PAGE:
Showing posts with label Transports. Show all posts
Showing posts with label Transports. Show all posts

Sunday, October 21, 2018

Transport Vessels for the Highland Battalions

Whitehall March 10, 1757.
Ldrs of the Admty. 

My Lords
I am commanded to signify to your Lordships His Majesty's Pleasure that you do forthwith cause a sufficient number of the Transport Vessels, (ordered by my Letters of the 22d past) to be fitted up, victualled, & provided with Bedding, for receiving on board, and conveying to North America, at the rate of two tons for each person, Two Highland Battalions of Foot, commanded by Lt. Col. Montgomery & Lt. Col. Fraser, Each Battalion consisting of 44 commission & Staff officers, 80 Non Commissioned officers, 20 Drummers, & 1000 private Men, together with the usual allowance of 6 Women, & 3 Servant to Each Company. And it's the Kings' further Pleasure that the said Transport Vessels so fitted up, be directed to repair to Cork in Ireland, under such convoy as your Lordships shall judge sufficient, where the Two Battalions above mentioned are to be embarked; and from whence such of the Transport Vessels, as shall have on board the Battalion, commanded by Lieut. Colonel Montgomery are to proceed to Charles Town in South Carolina, and the remainder, with the Battalion, commanded by Lieut. Colonel Fraser are to proceed to Halifax, in Nova Scotia, at which place they are to be respectively disembarked; And your Lordships will accordingly give the necessary Orders for this purpose to the Commanding Officer of the s Officer, commanding the said Convoy, & Transport Vessels.


Draft to the Ldrs of the Admty
March 10th, 1757.
2 Tents, Baggage &c
Transports for Highlanders &c.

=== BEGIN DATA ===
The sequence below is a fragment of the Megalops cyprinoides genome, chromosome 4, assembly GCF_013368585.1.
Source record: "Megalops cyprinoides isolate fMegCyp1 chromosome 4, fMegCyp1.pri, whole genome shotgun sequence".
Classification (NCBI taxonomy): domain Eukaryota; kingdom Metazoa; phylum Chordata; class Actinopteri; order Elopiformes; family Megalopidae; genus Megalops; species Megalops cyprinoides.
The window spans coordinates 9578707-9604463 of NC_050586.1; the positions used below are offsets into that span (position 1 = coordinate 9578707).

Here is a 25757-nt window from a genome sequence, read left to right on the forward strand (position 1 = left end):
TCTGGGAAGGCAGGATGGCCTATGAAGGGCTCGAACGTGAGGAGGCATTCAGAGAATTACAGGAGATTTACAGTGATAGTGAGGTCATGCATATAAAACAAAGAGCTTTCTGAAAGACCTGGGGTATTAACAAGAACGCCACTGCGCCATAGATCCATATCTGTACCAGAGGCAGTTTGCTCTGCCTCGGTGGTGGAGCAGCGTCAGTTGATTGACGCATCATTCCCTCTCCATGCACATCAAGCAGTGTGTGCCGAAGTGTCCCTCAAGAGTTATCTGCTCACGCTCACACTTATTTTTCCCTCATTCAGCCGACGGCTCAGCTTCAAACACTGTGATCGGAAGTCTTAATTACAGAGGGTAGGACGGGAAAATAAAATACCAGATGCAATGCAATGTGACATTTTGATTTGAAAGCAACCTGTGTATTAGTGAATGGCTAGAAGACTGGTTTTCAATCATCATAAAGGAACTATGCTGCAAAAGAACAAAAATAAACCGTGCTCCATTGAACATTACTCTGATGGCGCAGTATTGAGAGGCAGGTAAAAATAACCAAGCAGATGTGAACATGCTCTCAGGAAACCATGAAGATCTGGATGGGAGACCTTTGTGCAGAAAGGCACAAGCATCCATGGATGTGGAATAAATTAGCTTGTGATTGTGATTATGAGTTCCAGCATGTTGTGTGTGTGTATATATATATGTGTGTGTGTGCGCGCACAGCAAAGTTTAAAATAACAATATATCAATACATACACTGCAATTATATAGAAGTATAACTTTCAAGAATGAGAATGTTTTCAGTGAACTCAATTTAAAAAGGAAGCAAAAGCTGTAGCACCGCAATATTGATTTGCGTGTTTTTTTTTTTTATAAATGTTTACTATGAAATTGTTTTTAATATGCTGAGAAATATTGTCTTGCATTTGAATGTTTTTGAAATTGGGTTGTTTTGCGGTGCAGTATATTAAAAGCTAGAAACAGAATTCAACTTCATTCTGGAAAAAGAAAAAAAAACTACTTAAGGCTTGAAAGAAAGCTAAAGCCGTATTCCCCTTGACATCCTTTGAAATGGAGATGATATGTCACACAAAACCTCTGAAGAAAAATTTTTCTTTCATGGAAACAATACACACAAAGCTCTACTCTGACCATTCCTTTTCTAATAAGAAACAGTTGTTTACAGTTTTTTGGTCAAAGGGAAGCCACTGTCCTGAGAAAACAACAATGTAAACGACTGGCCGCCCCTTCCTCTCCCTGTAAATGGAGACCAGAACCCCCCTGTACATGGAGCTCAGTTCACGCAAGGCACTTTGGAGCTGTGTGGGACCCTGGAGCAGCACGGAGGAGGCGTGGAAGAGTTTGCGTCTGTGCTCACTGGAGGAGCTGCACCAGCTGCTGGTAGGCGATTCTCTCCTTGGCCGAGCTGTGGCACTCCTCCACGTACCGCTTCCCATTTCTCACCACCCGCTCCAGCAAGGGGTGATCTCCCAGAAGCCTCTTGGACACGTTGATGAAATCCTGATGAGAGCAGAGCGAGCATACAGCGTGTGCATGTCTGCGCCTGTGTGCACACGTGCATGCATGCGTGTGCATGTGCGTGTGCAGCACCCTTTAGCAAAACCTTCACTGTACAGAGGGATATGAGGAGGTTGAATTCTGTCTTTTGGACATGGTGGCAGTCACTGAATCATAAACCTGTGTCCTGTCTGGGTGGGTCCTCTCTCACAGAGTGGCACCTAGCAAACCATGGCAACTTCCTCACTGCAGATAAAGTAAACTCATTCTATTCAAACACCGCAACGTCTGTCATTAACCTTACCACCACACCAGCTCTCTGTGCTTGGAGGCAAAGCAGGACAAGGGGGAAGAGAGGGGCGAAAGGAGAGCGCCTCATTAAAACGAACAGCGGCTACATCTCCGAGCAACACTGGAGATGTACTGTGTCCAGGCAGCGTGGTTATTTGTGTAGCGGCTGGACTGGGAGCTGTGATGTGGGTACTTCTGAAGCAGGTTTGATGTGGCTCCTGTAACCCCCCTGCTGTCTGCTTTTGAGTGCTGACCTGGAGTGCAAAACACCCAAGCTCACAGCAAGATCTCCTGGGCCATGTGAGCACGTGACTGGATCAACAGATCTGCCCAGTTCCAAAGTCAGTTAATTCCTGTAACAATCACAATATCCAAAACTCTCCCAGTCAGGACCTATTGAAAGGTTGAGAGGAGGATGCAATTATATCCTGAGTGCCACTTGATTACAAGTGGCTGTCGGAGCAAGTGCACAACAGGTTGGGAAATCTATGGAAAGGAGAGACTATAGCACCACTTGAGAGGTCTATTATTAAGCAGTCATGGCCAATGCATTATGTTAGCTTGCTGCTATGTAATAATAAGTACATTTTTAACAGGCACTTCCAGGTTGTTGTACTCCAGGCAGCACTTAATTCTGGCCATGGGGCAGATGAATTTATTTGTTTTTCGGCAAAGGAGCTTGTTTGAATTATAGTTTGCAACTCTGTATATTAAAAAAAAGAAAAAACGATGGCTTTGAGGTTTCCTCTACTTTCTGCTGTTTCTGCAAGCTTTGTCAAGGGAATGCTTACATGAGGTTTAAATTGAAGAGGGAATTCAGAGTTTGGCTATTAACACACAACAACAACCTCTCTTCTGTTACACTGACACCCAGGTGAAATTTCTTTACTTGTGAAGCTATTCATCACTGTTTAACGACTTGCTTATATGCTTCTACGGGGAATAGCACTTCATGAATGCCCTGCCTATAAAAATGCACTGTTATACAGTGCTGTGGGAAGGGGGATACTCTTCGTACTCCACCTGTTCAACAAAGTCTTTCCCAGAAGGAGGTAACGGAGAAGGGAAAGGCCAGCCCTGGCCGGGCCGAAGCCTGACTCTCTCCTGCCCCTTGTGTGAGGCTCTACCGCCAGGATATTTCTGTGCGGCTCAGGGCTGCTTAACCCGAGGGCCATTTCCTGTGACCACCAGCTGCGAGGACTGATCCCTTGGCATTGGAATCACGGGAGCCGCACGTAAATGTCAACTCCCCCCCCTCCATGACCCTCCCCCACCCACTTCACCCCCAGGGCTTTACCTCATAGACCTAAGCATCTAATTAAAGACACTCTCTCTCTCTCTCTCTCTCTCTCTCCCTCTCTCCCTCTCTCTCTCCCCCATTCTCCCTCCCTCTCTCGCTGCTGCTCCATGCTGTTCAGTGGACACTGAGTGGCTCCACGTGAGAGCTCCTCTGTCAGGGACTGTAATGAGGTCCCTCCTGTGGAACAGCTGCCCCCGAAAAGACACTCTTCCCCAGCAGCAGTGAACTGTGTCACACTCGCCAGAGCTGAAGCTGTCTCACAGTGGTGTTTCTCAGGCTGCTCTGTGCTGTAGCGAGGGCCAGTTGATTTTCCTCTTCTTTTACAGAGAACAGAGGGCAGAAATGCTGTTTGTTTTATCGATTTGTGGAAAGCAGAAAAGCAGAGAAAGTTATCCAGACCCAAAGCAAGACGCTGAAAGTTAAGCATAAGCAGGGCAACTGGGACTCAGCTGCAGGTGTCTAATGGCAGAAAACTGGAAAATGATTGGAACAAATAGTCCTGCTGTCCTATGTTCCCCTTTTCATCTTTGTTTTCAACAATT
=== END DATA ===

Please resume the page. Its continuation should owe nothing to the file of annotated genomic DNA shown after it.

After arriving at Glasgow, newspaper accounts depict the main body of Fraser's Highlanders, on or about 19 April 1757, proceeding west to Port Patrick en route to Donaghadee, Ireland, where they would continue their march some 400 miles south to Cork, Ireland and depart for North America in eight transport ships under cover of Enterprize, a 40-gun man of war.

Note: Originally commissioned Norwich in May 1718, she was later renamed Enterprize on 23 May 1744.

Colonel Simon Fraser
From aboard the Ann transport ship in Cove Harbour, Colonel Fraser wrote on June 28th, 1757:

My Dr Sir,
     Tho I have been long hurryd I am not less so than ever & have but just time to tell you that we marched safe and sound thro Ireland without the loss of a man since we landed they hardly gave us time to cool our bloods when they embarked us & here we are all alive and merry.

    I don’t know if I said anything in answer to yours about the meal but it must be sent for & distributed first to the widows, then to the wives & so on to the third and fourth generation of them that loved me well enough to follow me. As to the Deserters I woud have them be sent by the first troops to Glasgow & Mr Geo Buchanan Junr there will send them by some Capt transporting convicts to Halifax where we are destined to & this I would have done with the rest if any are taken. God bless you my Dr Sir, the Wyfie poor beoch, the bairns, Hopefull &c &c I shall find time to write you at sea.  

Yrs S. Fraser

Sergeant James Thompson
The regiment would ultimately depart Cork for Halifax, Nova Scotia on June 30, 1757. The following is an excerpt from Sergeant James Thompson's diary on the sailing to North America:

     Our Regiment rendezvou'd at Cork, there to embark for Service, somewhere or other in North America. We sail'd with seal'd orders, which were only to be open'd when we reach'd a certain latitude. The hir'd vessel I was embark'd in was call'd the Martello, a beautiful new ship, and it was her first voyage. The Captain did not know her trim, and the first few days after our sailing she would run away from the Commodore in no time, in spite of our short'ning sail, and for this high offense, which he couldn't help, the Captain had frequently a shot fired at him, to make him keep under the wing of the Commodore, the shot however, did no further injury than subject the Captain to a fine of six and eight pence for every shot. One day we had a fine stiff breeze and our ship actually outsailed the whole of the Fleet altho' only under bare poles. When the Commodore saw this he was satisfied it wasn't the Captain's fault, and he made him pay no more six-and-eight pence per shot. The ship was so tight that she didn't require pumping the whole of the voyage, which was a lucky circumstance indeed.